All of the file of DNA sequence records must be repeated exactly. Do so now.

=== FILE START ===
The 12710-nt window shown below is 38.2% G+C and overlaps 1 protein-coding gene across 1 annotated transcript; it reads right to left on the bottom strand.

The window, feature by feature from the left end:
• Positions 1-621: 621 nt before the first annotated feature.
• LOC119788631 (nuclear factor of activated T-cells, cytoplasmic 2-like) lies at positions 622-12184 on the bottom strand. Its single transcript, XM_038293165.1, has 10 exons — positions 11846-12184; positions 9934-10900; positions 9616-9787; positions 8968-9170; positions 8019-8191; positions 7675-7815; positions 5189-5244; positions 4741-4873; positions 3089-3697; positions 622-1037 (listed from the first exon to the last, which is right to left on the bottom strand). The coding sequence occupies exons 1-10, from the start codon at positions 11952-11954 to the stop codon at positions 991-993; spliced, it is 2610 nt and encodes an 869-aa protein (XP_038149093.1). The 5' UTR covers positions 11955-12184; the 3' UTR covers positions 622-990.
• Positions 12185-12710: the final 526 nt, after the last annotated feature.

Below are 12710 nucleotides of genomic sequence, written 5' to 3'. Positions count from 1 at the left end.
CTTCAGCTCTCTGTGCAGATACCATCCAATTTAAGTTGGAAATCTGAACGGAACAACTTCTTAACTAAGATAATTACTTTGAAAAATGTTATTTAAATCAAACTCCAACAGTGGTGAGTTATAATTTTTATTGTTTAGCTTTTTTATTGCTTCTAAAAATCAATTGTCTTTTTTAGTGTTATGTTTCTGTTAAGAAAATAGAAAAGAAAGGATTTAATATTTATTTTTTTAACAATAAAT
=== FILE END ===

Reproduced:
The 12710-nt window shown below is 38.2% G+C and overlaps 1 protein-coding gene across 1 annotated transcript; it reads right to left on the bottom strand.

The window, feature by feature from the left end:
• Positions 1-621: 621 nt before the first annotated feature.
• LOC119788631 (nuclear factor of activated T-cells, cytoplasmic 2-like) lies at positions 622-12184 on the bottom strand. Its single transcript, XM_038293165.1, has 10 exons — positions 11846-12184; positions 9934-10900; positions 9616-9787; positions 8968-9170; positions 8019-8191; positions 7675-7815; positions 5189-5244; positions 4741-4873; positions 3089-3697; positions 622-1037 (listed from the first exon to the last, which is right to left on the bottom strand). The coding sequence occupies exons 1-10, from the start codon at positions 11952-11954 to the stop codon at positions 991-993; spliced, it is 2610 nt and encodes an 869-aa protein (XP_038149093.1). The 5' UTR covers positions 11955-12184; the 3' UTR covers positions 622-990.
• Positions 12185-12710: the final 526 nt, after the last annotated feature.

Below are 12710 nucleotides of genomic sequence, written 5' to 3'. Positions count from 1 at the left end.
CTTCAGCTCTCTGTGCAGATACCATCCAATTTAAGTTGGAAATCTGAACGGAACAACTTCTTAACTAAGATAATTACTTTGAAAAATGTTATTTAAATCAAACTCCAACAGTGGTGAGTTATAATTTTTATTGTTTAGCTTTTTTATTGCTTCTAAAAATCAATTGTCTTTTTTAGTGTTATGTTTCTGTTAAGAAAATAGAAAAGAAAGGATTTAATATTTATTTTTTTAACAATAAAT